Animal farm is a satiric, dystopian novel written in 1945 by George Orwell.

Straight from its own book jacket description, it is depicted as:

A fable about an uprising of farm animals against their human masters, it illustrates how new tyranny replaces old in the wake of revolutions and power corrupts even the noblest of causes.

Yet despite being regarded as a cautionary tale against Stalinism, MSNBC’s Krystal Ball has her own interpretation. Watch in horror as she completely misconstrues the plot line and significance of George Orwell’s Animal Farm:

According to Krystal, Animal Farm is really a critique of capitalism and income inequality, rather than of Stalinism.

Krystal bemoans how:

Our economic policy used to reflect concerns over inequality. Thomas Piketty in his blockbuster book, “Capital in the Twenty-First Century,” points out that the US was the pioneer in highly progressive taxation. In 1919, before any other nation, we ratcheted our top rate up to 70 percent, then progressively climbed up to a top rate of 94 percent in 1944. It was only in the Reagan era that these rates were brought crashing down under the bizarre and ultimately incorrect belief that doing so would increase growth.

For his trouble, Piketty has predictably gotten the full Cold War treatment. The National Review calls his book “soft Marxism” and Lord only knows what they’re saying over at less responsible outlets or (Ball shivers in horror) the comments section. Even the august and ostensibly economically literate Wall Street Journal tells him to read “Animal Farm.”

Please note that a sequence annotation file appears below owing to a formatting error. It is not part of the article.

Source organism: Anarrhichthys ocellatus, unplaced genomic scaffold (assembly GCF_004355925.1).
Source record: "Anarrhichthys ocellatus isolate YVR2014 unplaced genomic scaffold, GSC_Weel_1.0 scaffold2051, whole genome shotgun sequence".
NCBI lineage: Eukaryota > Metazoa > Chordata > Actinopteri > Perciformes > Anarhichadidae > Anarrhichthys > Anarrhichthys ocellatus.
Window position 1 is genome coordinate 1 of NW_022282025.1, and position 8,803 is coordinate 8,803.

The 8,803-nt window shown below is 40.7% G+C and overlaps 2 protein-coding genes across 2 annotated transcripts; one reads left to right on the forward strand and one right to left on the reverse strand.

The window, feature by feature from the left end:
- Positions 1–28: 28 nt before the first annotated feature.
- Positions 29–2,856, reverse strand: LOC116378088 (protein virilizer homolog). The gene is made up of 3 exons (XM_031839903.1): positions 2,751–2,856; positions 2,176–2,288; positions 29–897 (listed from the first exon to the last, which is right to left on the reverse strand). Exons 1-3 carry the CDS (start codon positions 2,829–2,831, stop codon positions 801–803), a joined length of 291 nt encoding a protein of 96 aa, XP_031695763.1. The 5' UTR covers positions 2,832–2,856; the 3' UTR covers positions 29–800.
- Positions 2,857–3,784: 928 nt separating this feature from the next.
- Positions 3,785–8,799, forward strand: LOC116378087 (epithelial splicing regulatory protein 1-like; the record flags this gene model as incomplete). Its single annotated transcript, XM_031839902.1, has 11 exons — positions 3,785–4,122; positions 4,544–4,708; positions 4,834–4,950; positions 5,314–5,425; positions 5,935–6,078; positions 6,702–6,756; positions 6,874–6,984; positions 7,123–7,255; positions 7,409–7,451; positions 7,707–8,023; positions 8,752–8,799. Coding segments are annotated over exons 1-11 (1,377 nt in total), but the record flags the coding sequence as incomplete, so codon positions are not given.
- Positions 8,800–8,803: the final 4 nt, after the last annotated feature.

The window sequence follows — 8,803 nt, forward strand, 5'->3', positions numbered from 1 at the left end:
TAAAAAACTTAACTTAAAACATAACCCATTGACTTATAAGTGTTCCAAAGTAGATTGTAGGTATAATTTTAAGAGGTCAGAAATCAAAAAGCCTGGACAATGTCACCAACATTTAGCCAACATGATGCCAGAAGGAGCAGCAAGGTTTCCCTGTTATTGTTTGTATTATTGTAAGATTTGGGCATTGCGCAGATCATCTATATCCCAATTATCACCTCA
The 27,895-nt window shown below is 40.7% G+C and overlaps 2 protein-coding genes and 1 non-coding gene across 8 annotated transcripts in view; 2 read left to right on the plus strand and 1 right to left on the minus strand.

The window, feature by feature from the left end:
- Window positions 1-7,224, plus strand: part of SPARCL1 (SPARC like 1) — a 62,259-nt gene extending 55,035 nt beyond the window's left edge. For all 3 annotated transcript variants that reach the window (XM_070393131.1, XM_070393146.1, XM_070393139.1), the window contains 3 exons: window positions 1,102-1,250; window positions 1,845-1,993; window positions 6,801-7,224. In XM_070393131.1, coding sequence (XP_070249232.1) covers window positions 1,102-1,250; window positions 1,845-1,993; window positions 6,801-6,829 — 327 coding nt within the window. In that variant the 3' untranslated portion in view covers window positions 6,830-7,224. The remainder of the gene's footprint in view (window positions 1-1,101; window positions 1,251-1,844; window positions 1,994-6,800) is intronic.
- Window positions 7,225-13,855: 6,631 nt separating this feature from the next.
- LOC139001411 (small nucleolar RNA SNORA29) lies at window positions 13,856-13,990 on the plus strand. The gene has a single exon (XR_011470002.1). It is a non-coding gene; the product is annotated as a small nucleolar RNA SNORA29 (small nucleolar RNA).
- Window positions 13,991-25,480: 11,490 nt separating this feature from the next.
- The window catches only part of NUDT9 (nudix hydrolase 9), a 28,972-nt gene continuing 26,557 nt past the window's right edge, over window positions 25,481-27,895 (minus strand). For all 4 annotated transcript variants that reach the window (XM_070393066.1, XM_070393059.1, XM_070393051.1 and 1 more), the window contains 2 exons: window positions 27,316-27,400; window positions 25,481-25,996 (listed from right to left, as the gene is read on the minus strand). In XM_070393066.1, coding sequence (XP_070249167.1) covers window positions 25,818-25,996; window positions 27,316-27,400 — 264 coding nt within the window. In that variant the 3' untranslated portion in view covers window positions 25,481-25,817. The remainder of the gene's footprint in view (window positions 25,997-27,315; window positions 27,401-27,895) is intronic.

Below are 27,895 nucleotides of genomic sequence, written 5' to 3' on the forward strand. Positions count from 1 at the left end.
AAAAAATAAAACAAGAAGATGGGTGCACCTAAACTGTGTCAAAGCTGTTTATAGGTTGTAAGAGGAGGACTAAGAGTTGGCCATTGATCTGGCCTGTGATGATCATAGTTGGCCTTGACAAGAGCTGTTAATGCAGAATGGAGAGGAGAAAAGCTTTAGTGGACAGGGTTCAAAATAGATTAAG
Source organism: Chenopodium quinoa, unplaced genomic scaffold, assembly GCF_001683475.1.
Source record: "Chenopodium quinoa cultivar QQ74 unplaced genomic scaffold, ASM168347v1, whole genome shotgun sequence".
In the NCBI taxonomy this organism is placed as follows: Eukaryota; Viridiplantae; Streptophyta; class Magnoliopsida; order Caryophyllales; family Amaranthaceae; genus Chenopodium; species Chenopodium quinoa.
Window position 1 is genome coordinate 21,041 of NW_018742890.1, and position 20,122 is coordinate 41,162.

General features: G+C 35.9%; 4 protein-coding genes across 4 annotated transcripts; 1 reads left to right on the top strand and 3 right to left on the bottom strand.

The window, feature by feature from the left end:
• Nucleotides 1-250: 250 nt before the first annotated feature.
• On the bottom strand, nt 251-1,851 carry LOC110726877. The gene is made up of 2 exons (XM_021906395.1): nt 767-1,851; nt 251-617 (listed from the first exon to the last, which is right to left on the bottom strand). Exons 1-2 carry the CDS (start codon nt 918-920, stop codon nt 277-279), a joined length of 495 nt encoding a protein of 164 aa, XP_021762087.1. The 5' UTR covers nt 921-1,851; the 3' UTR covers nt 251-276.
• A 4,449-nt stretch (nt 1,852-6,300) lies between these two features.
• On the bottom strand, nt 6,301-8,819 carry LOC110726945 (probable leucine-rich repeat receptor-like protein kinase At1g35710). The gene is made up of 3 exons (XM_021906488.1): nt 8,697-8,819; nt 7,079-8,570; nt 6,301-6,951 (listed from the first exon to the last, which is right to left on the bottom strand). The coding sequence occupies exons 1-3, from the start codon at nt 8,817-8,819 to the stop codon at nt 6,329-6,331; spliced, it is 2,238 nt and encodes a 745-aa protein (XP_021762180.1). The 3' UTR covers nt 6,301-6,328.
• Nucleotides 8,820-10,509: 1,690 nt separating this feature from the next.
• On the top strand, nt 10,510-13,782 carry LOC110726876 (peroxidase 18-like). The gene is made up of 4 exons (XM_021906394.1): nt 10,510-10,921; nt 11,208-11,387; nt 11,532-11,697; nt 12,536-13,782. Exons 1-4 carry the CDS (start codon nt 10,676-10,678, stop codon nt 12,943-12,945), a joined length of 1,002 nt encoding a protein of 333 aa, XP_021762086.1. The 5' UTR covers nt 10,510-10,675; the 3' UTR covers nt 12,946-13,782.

“Animal Farm,” hmmm — isn’t that Orwell’s political parable of farm animals where a bunch of pigs hog up all the economic resources, tell the other animals they need all the food because they’re the makers and then scare up the prospect of a phony bogeyman every time their greed is challenged? Sounds familiar. Hey conservatives — it’s time to stop the childish Cold War name calling and deal with facts. Either that or be relegated to the kids’ and the crazy uncle table at holiday dinners.

Has she even read the book? I am doubtful.

National Review online depicts a more accurate recap of Animal Farm:

Farm animals overthrow their farmer and declare “All animals are equal.” A group of pigs use equality politics to convince the more fruitful animals to work for the common good, so the pigs can revel in their riches. By story’s end, the pigs transformed into humans, and changed the farm’s charter to read: “All animals are equal, but some are more equal than others.

But hey, in a world where people pick their preferred gender pro-nouns, if Krystal identifies the book as a critique on capitalism, that must be what it really is, right?  I am pretty sure that’s how things work now days, at least according to liberals.

Next, she’ll be claiming the book is a lesson on how the animals needed to “Occupy the Farm,” and protest the selfish one precent-er pigs.

h/t Hot Air